Mary in the City of Angels

Los Angeles today might not be the first place that comes to mind when seeking out hymns to the Blessed Virgin Mary.  However, a recent concert on Sunday, November 18, at the Walt Disney Concert Hall, featuring Monteverdi’s Vespers (Vespro della Beata Vergine) of 1610, was not the first time that this city has lived up to its literal name.

I recall my discovery several years ago of one of the most beautiful versions of the Ave Maria composed since Schubert.  It was written by Los Angeles composer Morton Lauridsen, with whom I’ve since become acquainted. When I asked Lauridsen, a Protestant, about this radiant a cappella motet, so suffused with love for Mary, he responded, “I don’t have to belong to the Catholic Church to be in love with Mary.”

The recent concert I attended brought this to mind for a reason.  The Vespers were performed with outstanding vocal purity by the Los Angeles Master Chorale.  It is this same group that premiered the Ave Maria, which, in fact, was composed in honor of Paul Salamunovich, its director at the time.  These forces made the world premiere recording on the RCM label (9705).  Several weeks ago, I was absolutely floored when I received a UPS tube from Lauridsen, because it contained the original manuscript sketch of the opening measures of Ave Maria, given to me because the composer knows how much I love the music.  Needless to say, the preciousness of this gift went straight through my heart.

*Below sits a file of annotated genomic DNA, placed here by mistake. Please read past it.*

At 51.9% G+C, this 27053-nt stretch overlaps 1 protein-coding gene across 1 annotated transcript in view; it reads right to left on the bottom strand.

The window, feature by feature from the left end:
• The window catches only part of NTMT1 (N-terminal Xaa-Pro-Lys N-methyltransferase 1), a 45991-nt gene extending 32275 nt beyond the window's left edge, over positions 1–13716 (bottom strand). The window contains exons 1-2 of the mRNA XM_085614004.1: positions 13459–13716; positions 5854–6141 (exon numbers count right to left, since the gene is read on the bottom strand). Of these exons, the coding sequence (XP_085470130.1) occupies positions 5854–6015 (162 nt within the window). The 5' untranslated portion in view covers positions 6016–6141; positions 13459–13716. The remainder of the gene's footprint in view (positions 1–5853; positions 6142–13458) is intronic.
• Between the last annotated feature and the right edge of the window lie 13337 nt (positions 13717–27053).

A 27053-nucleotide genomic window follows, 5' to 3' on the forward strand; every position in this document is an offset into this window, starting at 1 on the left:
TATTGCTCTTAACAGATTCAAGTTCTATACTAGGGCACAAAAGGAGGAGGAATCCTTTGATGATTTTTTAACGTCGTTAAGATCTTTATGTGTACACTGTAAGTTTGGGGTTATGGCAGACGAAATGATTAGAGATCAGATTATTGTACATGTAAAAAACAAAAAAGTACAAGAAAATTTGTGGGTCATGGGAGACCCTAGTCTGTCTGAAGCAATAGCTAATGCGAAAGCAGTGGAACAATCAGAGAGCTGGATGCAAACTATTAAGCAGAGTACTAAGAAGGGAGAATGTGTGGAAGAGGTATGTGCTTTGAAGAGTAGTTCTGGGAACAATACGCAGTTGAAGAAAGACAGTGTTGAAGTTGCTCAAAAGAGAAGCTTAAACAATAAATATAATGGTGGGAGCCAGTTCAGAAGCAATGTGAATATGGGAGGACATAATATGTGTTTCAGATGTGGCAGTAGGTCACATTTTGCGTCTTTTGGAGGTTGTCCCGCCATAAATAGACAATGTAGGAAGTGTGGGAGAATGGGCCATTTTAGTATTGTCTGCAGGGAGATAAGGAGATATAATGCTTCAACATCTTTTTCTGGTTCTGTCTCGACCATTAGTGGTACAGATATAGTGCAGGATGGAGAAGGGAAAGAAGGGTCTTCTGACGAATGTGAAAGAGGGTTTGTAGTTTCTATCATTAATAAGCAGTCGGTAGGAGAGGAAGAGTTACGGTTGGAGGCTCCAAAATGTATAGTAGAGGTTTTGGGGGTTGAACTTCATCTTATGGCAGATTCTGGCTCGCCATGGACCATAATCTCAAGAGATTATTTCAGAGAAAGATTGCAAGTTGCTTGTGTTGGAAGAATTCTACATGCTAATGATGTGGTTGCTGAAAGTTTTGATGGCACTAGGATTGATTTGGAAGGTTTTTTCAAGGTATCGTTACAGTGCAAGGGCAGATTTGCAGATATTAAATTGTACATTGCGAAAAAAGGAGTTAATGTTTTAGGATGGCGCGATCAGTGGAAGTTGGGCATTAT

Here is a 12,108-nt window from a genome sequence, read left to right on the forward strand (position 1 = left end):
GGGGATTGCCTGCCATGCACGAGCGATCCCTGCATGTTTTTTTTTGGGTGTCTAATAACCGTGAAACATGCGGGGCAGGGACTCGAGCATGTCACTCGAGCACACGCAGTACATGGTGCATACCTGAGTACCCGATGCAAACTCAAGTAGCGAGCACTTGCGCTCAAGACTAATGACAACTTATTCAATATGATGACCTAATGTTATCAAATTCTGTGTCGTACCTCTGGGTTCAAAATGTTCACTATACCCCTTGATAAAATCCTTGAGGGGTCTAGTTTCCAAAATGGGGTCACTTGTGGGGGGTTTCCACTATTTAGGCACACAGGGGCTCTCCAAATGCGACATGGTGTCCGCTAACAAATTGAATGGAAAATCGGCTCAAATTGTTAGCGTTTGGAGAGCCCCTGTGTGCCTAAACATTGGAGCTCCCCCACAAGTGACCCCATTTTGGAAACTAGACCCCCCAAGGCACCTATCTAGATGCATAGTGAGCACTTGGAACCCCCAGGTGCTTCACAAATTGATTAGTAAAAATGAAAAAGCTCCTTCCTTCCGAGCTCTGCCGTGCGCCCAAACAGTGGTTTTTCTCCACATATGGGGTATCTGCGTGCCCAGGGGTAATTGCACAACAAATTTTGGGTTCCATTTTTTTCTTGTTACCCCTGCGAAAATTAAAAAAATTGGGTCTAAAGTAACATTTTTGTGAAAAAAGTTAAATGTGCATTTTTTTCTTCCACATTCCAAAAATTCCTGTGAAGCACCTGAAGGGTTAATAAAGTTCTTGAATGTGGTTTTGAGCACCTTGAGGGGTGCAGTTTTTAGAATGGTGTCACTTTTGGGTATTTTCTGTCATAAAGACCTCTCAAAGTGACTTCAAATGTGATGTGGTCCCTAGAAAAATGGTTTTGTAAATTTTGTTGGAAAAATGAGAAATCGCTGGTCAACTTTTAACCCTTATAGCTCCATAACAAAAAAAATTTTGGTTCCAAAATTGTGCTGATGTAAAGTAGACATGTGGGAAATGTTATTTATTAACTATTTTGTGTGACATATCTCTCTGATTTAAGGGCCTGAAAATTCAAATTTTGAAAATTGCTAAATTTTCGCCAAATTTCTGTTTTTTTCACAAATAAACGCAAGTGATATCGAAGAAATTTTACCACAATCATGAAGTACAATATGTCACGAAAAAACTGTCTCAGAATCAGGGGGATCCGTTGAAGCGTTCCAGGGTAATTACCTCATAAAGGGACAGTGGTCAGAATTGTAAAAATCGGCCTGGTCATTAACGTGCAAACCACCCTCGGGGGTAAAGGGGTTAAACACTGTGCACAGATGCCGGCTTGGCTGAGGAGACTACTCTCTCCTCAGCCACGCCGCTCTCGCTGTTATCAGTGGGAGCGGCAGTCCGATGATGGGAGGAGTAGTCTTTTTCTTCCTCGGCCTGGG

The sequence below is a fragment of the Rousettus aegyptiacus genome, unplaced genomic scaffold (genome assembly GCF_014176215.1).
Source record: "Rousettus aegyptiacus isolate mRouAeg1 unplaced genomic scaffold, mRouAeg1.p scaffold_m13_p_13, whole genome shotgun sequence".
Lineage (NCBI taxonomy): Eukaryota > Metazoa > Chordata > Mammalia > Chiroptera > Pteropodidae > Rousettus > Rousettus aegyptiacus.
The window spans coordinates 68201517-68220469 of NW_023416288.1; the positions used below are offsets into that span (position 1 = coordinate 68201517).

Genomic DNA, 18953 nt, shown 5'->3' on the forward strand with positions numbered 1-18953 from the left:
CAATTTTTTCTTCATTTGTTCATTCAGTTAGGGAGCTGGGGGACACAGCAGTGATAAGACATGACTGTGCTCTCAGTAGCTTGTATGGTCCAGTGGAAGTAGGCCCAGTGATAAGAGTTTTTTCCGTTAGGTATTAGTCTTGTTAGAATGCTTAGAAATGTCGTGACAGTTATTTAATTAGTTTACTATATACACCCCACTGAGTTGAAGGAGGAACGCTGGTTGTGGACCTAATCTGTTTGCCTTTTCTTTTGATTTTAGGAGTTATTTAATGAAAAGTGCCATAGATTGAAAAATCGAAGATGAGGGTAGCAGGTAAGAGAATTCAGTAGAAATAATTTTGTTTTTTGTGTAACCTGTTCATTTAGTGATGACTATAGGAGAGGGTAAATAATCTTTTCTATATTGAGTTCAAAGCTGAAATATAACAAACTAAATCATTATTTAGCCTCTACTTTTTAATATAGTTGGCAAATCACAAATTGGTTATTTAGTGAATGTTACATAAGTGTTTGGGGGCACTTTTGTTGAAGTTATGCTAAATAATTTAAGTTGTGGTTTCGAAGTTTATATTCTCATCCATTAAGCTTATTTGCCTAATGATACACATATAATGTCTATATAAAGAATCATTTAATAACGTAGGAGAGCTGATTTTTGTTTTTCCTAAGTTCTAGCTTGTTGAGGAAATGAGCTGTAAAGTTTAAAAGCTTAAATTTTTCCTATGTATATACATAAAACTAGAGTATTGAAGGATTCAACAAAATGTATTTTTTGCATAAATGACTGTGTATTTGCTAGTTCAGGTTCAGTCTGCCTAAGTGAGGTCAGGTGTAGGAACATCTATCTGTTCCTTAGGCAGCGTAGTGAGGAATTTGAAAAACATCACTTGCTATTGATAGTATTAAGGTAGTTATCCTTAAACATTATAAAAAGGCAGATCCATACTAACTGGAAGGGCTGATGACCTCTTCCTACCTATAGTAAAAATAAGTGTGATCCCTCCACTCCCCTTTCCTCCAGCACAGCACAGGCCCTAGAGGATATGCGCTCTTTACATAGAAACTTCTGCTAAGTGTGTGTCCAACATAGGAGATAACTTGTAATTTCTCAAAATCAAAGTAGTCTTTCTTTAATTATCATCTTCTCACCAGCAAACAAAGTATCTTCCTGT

My expectations for the performance of the Vespers were high because of my prior acquaintance with the LA Master Chorale through both the Lauridsen recording and its performances of the wonderful Te Deum by Dominick Argento and Maurice Durufle’s Messe “Cum Jubilo, also for the RCM label.  My expectations were easily met by the Chorale, now under the baton of Grant Gershon, along with the Musica Angelica Baroque Orchestra.

First some words about the extraordinary Vespers.  Monteverdi was not primarily known for religious or liturgical music, but rather for his secular motets, madrigals and operas.  Why he wrote the Vespers is a matter of speculation.  Some think it was a job résumé, which he intended to help him escape the court of Mantua for a more favorable and lucrative locale.  In any case, it seemed to work, as he was offered a place at St. Mark’s in Venice, where he served as maestro di cappella for the rest of his long career, which ended with his death in 1643.

Monteverdi’s Vespers are in the tradition of the sung evening service for feasts of the Virgin Mary.  For this, he gave choral settings to five psalms (Dixit Dominus [6-part choir], Laudate pueri [8-part choir], Laetatus sum [6-part choir], Nisi Dominus [10-part choir], and Lauda Ierusalem [7-part choir]), followed by the Marian hymn, Ave Maris Stella, and a setting of the Magnificat, which closes the work.  Between the psalms, Monteverdi inserted five “sacred concertos,” a sequence of motets for a gradually increasing number of solo voices, with continuo accompaniment—the last one, an exuberant Sonata Sopra ‘Sancta Maria ora pro nobis’, with an extensive instrumental introduction, followed by the full chorus.

It is unclear whether Monteverdi expected the Vespers to be performed all together, or only in parts.  Nonetheless, it has become the custom to play the whole piece together, which takes about an hour and a half.  Much to the credit of the LA Master Chorale, the Vespers were played without intermission.  The singing was thrilling, from the first entry by the tenor at Deus in adiutorium meum intende, followed by the resplendent full chorus and orchestra, till the closing, magnificent Magnificat.  The eight soloists, drawn from the 40-member Chorale, were all outstanding, especially tenors Daniel Chaney, Michael Lichtenaurer, and Matthew Tresler, and sopranos Suzanne Anderson and Claire Fedoruk.